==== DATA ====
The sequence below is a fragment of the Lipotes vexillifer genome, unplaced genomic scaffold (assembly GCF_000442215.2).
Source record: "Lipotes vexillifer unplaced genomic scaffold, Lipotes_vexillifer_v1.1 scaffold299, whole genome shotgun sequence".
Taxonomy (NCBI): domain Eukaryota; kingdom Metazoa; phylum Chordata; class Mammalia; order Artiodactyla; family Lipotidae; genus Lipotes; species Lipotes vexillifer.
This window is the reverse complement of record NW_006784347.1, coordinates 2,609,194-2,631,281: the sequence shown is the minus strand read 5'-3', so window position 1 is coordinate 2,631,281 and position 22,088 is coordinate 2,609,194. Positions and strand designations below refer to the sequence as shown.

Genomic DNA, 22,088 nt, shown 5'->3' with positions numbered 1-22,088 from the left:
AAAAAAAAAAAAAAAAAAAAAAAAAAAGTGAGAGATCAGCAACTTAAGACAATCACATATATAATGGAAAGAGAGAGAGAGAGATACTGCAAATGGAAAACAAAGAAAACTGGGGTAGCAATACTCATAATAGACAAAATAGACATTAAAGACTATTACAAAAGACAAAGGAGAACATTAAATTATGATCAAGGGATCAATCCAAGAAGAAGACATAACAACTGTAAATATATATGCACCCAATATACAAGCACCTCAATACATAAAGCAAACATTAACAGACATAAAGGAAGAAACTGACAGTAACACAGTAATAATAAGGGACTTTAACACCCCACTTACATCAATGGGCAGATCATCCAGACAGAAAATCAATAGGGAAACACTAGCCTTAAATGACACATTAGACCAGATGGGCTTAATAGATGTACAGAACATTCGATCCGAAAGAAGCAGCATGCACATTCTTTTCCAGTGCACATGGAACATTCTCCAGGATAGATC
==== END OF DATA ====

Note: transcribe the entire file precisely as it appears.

The sequence below is a fragment of the Lipotes vexillifer genome, unplaced genomic scaffold (assembly GCF_000442215.2).
Source record: "Lipotes vexillifer unplaced genomic scaffold, Lipotes_vexillifer_v1.1 scaffold299, whole genome shotgun sequence".
Taxonomy (NCBI): domain Eukaryota; kingdom Metazoa; phylum Chordata; class Mammalia; order Artiodactyla; family Lipotidae; genus Lipotes; species Lipotes vexillifer.
This window is the reverse complement of record NW_006784347.1, coordinates 2,609,194-2,631,281: the sequence shown is the minus strand read 5'-3', so window position 1 is coordinate 2,631,281 and position 22,088 is coordinate 2,609,194. Positions and strand designations below refer to the sequence as shown.

Genomic DNA, 22,088 nt, shown 5'->3' with positions numbered 1-22,088 from the left:
AAAAAAAAAAAAAAAAAAAAAAAAAAAGTGAGAGATCAGCAACTTAAGACAATCACATATATAATGGAAAGAGAGAGAGAGAGATACTGCAAATGGAAAACAAAGAAAACTGGGGTAGCAATACTCATAATAGACAAAATAGACATTAAAGACTATTACAAAAGACAAAGGAGAACATTAAATTATGATCAAGGGATCAATCCAAGAAGAAGACATAACAACTGTAAATATATATGCACCCAATATACAAGCACCTCAATACATAAAGCAAACATTAACAGACATAAAGGAAGAAACTGACAGTAACACAGTAATAATAAGGGACTTTAACACCCCACTTACATCAATGGGCAGATCATCCAGACAGAAAATCAATAGGGAAACACTAGCCTTAAATGACACATTAGACCAGATGGGCTTAATAGATGTACAGAACATTCGATCCGAAAGAAGCAGCATGCACATTCTTTTCCAGTGCACATGGAACATTCTCCAGGATAGATC